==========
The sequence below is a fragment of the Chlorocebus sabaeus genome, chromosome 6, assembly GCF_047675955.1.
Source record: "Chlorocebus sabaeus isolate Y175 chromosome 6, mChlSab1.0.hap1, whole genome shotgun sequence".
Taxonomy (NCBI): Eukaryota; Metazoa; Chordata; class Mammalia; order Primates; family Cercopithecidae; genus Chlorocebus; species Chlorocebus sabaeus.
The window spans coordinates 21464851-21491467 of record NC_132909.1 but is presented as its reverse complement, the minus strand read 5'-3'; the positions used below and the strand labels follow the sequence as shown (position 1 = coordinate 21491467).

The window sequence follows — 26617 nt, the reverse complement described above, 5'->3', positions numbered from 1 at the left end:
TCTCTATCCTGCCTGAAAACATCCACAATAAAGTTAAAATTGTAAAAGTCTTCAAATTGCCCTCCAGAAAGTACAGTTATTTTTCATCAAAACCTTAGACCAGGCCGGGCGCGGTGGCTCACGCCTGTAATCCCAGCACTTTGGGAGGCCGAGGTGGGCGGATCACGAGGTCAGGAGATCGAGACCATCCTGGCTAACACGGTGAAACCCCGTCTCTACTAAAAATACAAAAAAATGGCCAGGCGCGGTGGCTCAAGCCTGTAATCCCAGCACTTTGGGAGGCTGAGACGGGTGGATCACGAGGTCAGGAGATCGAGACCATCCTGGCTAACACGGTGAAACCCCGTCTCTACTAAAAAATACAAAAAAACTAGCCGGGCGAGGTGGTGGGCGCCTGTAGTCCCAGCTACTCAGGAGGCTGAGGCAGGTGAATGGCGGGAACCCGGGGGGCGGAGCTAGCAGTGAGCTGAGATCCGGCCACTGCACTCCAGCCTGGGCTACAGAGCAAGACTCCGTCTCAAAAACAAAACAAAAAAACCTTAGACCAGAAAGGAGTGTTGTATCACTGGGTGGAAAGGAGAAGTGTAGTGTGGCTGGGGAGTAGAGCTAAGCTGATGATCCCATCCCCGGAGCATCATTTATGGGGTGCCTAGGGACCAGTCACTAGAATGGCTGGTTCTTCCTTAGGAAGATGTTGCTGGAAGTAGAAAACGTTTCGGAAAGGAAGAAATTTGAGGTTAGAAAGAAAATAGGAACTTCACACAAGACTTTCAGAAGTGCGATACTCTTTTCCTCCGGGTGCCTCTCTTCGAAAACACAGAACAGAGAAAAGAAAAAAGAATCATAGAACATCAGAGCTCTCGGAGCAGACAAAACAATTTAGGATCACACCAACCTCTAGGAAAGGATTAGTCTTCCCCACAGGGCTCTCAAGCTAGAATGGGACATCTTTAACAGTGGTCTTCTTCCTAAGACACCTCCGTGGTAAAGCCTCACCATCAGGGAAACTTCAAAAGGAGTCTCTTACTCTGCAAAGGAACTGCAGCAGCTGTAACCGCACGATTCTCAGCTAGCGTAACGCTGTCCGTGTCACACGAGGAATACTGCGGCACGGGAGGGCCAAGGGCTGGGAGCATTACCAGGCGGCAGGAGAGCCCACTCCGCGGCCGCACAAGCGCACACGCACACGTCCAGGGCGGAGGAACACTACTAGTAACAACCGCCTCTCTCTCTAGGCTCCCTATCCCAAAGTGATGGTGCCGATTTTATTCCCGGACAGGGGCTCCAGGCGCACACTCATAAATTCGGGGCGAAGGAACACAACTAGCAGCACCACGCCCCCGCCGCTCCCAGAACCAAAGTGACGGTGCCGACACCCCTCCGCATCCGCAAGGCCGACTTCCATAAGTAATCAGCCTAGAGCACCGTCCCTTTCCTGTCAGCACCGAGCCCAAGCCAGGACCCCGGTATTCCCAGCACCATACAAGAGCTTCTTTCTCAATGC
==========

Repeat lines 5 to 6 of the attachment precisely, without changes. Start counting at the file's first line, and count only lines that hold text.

The window sequence follows — 26617 nt, the reverse complement described above, 5'->3', positions numbered from 1 at the left end:
TCTCTATCCTGCCTGAAAACATCCACAATAAAGTTAAAATTGTAAAAGTCTTCAAATTGCCCTCCAGAAAGTACAGTTATTTTTCATCAAAACCTTAGACCAGGCCGGGCGCGGTGGCTCACGCCTGTAATCCCAGCACTTTGGGAGGCCGAGGTGGGCGGATCACGAGGTCAGGAGATCGAGACCATCCTGGCTAACACGGTGAAACCCCGTCTCTACTAAAAATACAAAAAAATGGCCAGGCGCGGTGGCTCAAGCCTGTAATCCCAGCACTTTGGGAGGCTGAGACGGGTGGATCACGAGGTCAGGAGATCGAGACCATCCTGGCTAACACGGTGAAACCCCGTCTCTACTAAAAAATACAAAAAAACTAGCCGGGCGAGGTGGTGGGCGCCTGTAGTCCCAGCTACTCAGGAGGCTGAGGCAGGTGAATGGCGGGAACCCGGGGGGCGGAGCTAGCAGTGAGCTGAGATCCGGCCACTGCACTCCAGCCTGGGCTACAGAGCAAGACTCCGTCTCAAAAACAAAACAAAAAAACCTTAGACCAGAAAGGAGTGTTGTATCACTGGGTGGAAAGGAGAAGTGTAGTGTGGCTGGGGAGTAGAGCTAAGCTGATGATCCCATCCCCGGAGCATCATTTATGGGGTGCCTAGGGACCAGTCACTAGAATGGCTGGTTCTTCCTTAGGAAGATGTTGCTGGAAGTAGAAAACGTTTCGGAAAGGAAGAAATTTGAGGTTAGAAAGAAAATAGGAACTTCACACAAGACTTTCAGAAGTGCGATACTCTTTTCCTCCGGGTGCCTCTCTTCGAAAACACAGAACAGAGAAAAGAAAAAAGAATCATAGAACATCAGAGCTCTCGGAGCAGACAAAACAATTTAGGATCACACCAACCTCTAGGAAAGGATTAGTCTTCCCCACAGGGCTCTCAAGCTAGAATGGGACATCTTTAACAGTGGTCTTCTTCCTAAGACACCTCCGTGGTAAAGCCTCACCATCAGGGAAACTTCAAAAGGAGTCTCTTACTCTGCAAAGGAACTGCAGCAGCTGTAACCGCACGATTCTCAGCTAGCGTAACGCTGTCCGTGTCACACGAGGAATACTGCGGCACGGGAGGGCCAAGGGCTGGGAGCATTACCAGGCGGCAGGAGAGCCCACTCCGCGGCCGCACAAGCGCACACGCACACGTCCAGGGCGGAGGAACACTACTAGTAACAACCGCCTCTCTCTCTAGGCTCCCTATCCCAAAGTGATGGTGCCGATTTTATTCCCGGACAGGGGCTCCAGGCGCACACTCATAAATTCGGGGCGAAGGAACACAACTAGCAGCACCACGCCCCCGCCGCTCCCAGAACCAAAGTGACGGTGCCGACACCCCTCCGCATCCGCAAGGCCGACTTCCATAAGTAATCAGCCTAGAGCACCGTCCCTTTCCTGTCAGCACCGAGCCCAAGCCAGGACCCCGGTATTCCCAGCACCATACAAGAGCTTCTTTCTCAATGC